Paralympian Simon Goodall's 'nightmare' Reading crossing fight fails

Simon Goodall
Image caption Simon Goodall said crossing the road independently was "virtually impossible"

A former Paralympian angry that traffic lights have been turned off at a Reading crossing has lost the right to challenge the borough council's decision at a judicial review.

The St Mary's Butts, Broad Street, Oxford Road and West Street crossing switch-off began in January 2015.

Simon Goodall, who has lost most of his sight, described it as a "logistical nightmare".

The council said the move had eased traffic congestion.

Image caption The lights at the St Mary's Butts, Broad Street, Oxford Road and West Street crossroads were switched off in January last year

Mr Goodall, from Wokingham, who was part of the British goalball team at the London 2012 Paralympic Games, was initially refused permission for a judicial review at a High Court hearing in March - a decision which has now been upheld at the Royal Courts of Justice.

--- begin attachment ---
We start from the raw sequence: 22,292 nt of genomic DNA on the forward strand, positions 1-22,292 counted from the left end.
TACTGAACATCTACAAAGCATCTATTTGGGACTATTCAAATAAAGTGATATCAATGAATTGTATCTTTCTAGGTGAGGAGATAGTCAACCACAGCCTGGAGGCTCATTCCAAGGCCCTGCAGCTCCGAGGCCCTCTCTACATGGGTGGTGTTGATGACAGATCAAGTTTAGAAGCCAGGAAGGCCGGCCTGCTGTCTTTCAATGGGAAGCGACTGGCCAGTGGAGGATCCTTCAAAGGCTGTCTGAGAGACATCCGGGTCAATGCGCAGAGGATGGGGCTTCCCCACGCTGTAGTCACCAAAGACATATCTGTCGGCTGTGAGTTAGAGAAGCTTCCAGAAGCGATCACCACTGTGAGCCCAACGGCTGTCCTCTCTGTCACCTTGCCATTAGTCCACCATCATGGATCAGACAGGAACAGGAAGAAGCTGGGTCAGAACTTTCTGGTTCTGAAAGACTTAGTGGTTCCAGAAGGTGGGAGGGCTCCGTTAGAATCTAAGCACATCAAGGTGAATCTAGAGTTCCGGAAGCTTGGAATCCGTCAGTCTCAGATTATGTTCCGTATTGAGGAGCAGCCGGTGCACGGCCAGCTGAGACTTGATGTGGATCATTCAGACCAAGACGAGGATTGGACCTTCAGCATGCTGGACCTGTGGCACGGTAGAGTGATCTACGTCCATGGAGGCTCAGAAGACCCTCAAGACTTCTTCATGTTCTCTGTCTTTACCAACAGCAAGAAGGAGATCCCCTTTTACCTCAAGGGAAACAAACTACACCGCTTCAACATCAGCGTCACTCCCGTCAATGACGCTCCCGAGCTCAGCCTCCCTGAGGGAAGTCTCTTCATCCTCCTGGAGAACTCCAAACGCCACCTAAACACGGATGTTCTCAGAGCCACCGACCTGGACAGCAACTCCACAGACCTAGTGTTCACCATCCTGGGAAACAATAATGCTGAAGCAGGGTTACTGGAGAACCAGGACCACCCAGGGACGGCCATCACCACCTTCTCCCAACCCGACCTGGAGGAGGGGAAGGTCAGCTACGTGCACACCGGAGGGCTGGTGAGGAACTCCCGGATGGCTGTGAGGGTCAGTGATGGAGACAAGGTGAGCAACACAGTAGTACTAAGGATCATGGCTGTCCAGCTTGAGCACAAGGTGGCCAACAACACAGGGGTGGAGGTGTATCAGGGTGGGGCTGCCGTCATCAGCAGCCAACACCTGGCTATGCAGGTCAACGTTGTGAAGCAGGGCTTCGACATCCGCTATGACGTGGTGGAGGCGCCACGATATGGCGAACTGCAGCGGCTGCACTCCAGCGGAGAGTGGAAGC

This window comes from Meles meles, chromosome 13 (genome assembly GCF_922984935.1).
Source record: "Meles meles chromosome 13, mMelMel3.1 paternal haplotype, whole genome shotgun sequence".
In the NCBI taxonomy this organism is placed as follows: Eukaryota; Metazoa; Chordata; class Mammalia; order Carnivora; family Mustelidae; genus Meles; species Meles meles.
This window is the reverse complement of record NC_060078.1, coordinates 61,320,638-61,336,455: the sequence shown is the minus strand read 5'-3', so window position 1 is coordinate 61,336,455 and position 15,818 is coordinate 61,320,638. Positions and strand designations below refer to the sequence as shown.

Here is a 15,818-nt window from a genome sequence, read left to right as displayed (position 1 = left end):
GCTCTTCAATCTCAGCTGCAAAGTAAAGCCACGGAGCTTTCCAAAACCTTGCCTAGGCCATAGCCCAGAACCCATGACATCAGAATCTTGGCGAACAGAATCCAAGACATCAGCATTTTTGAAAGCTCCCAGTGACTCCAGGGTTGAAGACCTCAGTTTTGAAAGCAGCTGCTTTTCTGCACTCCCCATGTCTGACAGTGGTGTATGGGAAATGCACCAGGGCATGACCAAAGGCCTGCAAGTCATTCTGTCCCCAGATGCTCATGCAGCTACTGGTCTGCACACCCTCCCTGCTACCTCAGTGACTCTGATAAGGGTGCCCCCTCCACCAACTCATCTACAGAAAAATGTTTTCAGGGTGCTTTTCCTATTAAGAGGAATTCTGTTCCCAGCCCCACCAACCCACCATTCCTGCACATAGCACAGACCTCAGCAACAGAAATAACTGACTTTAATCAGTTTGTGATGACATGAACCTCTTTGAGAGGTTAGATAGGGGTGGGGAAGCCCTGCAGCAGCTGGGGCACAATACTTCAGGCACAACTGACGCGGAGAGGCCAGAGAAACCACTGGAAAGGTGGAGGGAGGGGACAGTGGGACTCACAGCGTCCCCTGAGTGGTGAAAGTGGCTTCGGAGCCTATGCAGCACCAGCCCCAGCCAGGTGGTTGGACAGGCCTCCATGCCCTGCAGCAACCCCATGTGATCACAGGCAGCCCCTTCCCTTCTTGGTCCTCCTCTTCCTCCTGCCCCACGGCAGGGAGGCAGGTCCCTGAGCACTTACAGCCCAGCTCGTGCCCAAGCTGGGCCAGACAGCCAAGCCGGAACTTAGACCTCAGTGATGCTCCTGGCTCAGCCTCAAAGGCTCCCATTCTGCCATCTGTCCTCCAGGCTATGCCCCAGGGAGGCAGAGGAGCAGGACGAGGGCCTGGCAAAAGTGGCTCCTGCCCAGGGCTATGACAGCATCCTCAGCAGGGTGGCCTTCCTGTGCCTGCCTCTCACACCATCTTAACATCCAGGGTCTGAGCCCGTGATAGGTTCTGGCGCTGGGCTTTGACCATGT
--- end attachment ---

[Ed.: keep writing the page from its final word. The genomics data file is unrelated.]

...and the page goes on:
He said he had been forced to ask sighted pedestrians at the junction for assistance to cross the road since the lights were turned off.

He added he also had concerns for the elderly and disabled people using the crossing, as well as people with pushchairs.

Mr Goodall described the court's decision as a "dark day" for visually impaired people.

"It's a shame people can't see the real difficulties that people like myself have," he said.

Reading Borough Council said it "robustly" defended the move, which initially began as a six-month trial and aimed to cut transport journey times at the junction - which it had said was used by 2,000 buses each day.

Mr Goodhall now has seven days to lodge an appeal to the Court of Appeal.

He said his fight was "not over yet".

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